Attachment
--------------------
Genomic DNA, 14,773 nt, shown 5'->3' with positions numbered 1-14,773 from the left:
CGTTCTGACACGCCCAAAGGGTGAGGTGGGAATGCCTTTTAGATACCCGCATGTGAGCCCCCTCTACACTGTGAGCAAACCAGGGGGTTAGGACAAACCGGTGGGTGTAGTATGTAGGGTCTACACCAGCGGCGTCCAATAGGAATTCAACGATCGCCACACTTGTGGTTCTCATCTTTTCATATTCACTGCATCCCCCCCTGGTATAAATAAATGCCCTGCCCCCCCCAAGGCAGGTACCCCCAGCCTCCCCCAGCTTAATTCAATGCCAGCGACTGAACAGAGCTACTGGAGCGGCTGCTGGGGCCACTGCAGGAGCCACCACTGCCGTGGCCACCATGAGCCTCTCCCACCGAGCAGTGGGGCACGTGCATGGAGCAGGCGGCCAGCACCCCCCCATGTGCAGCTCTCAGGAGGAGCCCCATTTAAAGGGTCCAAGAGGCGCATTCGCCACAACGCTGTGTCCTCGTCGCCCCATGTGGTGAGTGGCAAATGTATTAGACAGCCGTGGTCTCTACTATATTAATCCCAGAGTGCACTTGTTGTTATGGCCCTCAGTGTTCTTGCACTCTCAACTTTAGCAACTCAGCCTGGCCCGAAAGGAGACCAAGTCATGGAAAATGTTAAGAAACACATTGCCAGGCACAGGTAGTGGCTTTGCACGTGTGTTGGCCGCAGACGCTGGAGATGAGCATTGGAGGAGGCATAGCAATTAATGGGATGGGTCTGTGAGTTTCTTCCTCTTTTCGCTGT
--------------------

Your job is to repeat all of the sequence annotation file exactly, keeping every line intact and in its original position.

Genomic DNA, 14,773 nt, shown 5'->3' with positions numbered 1-14,773 from the left:
CGTTCTGACACGCCCAAAGGGTGAGGTGGGAATGCCTTTTAGATACCCGCATGTGAGCCCCCTCTACACTGTGAGCAAACCAGGGGGTTAGGACAAACCGGTGGGTGTAGTATGTAGGGTCTACACCAGCGGCGTCCAATAGGAATTCAACGATCGCCACACTTGTGGTTCTCATCTTTTCATATTCACTGCATCCCCCCCTGGTATAAATAAATGCCCTGCCCCCCCCAAGGCAGGTACCCCCAGCCTCCCCCAGCTTAATTCAATGCCAGCGACTGAACAGAGCTACTGGAGCGGCTGCTGGGGCCACTGCAGGAGCCACCACTGCCGTGGCCACCATGAGCCTCTCCCACCGAGCAGTGGGGCACGTGCATGGAGCAGGCGGCCAGCACCCCCCCATGTGCAGCTCTCAGGAGGAGCCCCATTTAAAGGGTCCAAGAGGCGCATTCGCCACAACGCTGTGTCCTCGTCGCCCCATGTGGTGAGTGGCAAATGTATTAGACAGCCGTGGTCTCTACTATATTAATCCCAGAGTGCACTTGTTGTTATGGCCCTCAGTGTTCTTGCACTCTCAACTTTAGCAACTCAGCCTGGCCCGAAAGGAGACCAAGTCATGGAAAATGTTAAGAAACACATTGCCAGGCACAGGTAGTGGCTTTGCACGTGTGTTGGCCGCAGACGCTGGAGATGAGCATTGGAGGAGGCATAGCAATTAATGGGATGGGTCTGTGAGTTTCTTCCTCTTTTCGCTGT